The stunning photographs from 1939 highlight the beauty and modernism of Impington Village College. Under the imaginative auspices of Henry Morris, Walter Gropius designed the Village College for Impington with the support of Maxwell Fry. The previous Village Colleges in Cambridgeshire had been designed by local authority architects, but Impington was to be the 'jewel in the crown', and with the support of the Lawn Road Flats Morris secured the architect fees needed.
The Gropius-Fry design for Impington Village College was prepared in summer 1936. The innovative design included features never before seen in school buildings, or indeed in any British architecture. Disillusion and delay ensued, with Morris writing in 1937 that the Gropius plan was far too expensive, “impracticable and out of the question”. Gropius had now left for America, frustrated at not getting commissions (particularly his rejection by Christ’s College) and (it is said) at not getting the professorship in the Cambridge Department of Architecture. Revised designs and the construction of IVC from December 1937 – August 1939 were supervised by Fry. Much of the finer detail around the construction was the work of Fry, but the overall design and concept remained true to Gropius' vision.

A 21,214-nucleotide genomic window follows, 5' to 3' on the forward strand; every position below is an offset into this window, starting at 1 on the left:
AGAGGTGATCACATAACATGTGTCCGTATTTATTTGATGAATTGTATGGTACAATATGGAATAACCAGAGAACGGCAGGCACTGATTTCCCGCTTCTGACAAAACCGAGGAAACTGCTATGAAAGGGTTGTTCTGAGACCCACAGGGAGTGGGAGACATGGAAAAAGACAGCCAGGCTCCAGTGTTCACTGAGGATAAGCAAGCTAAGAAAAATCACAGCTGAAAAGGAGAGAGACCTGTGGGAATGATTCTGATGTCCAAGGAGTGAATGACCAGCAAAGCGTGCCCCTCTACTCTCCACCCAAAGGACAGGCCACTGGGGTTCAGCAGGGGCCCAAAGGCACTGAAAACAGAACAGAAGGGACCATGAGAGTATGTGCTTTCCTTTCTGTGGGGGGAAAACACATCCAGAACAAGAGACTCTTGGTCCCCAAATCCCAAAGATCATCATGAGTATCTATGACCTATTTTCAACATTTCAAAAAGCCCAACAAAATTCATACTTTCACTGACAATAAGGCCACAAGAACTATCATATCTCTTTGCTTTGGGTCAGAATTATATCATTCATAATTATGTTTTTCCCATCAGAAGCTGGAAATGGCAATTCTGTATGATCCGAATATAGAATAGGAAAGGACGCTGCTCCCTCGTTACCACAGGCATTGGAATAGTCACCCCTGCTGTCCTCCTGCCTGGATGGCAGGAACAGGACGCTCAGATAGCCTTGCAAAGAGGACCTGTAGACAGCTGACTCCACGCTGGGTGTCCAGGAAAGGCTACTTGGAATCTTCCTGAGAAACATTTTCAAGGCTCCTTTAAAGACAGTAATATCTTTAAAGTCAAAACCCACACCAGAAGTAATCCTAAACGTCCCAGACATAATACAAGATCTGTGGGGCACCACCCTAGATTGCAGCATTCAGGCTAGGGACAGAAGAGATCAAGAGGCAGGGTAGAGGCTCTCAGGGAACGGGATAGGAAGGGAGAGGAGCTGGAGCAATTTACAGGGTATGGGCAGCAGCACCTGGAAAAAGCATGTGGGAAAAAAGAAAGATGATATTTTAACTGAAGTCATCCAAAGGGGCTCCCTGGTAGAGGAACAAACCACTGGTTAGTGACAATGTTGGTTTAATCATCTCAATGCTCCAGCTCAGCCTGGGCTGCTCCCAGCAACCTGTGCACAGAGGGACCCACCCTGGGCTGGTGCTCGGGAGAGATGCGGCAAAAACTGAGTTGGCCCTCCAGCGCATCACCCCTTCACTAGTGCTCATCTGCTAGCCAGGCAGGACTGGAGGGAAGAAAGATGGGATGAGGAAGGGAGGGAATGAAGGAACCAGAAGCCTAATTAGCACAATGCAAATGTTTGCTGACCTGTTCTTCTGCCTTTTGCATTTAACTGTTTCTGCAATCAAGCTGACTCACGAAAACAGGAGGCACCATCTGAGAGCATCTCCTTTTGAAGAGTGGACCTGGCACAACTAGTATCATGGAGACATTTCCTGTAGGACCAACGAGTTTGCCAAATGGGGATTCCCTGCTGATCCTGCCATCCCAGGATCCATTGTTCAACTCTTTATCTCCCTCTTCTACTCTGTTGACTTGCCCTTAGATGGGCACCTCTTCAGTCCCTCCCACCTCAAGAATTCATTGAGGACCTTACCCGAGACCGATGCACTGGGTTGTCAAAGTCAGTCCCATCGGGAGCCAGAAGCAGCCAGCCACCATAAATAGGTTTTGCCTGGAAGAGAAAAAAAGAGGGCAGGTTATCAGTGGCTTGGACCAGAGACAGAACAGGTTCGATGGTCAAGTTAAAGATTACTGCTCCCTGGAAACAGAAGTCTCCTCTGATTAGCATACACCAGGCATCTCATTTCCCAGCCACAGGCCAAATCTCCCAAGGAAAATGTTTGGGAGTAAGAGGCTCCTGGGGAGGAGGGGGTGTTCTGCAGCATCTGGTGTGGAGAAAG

Original sketch by Gropius.
Plan from October 1936.
The radical design of Impington Village College laid out a model for school and community buildings that has since been replicated around the world. The Building has been celebrated by many notable figures including the British history of architecture professor Sir Nikolaus Pevsner (author of the 46-volume series guides The Buildings of England) who describes it as “One of the best buildings of its date in England, if not the best”.
The building continues to draw attention from across the globe, and in 2014 the 20th Century Society selected Impington Village College to feature in the 100 Buildings project. The collection of images from 1939 were taken in conjunction with articles written in The Architect's Journal and The Architectural Review. They show different perspective of the College, and the clarity of the photographs really represents the fresh ideas of the architectural design, as well as being a stunning piece of artwork in their own right.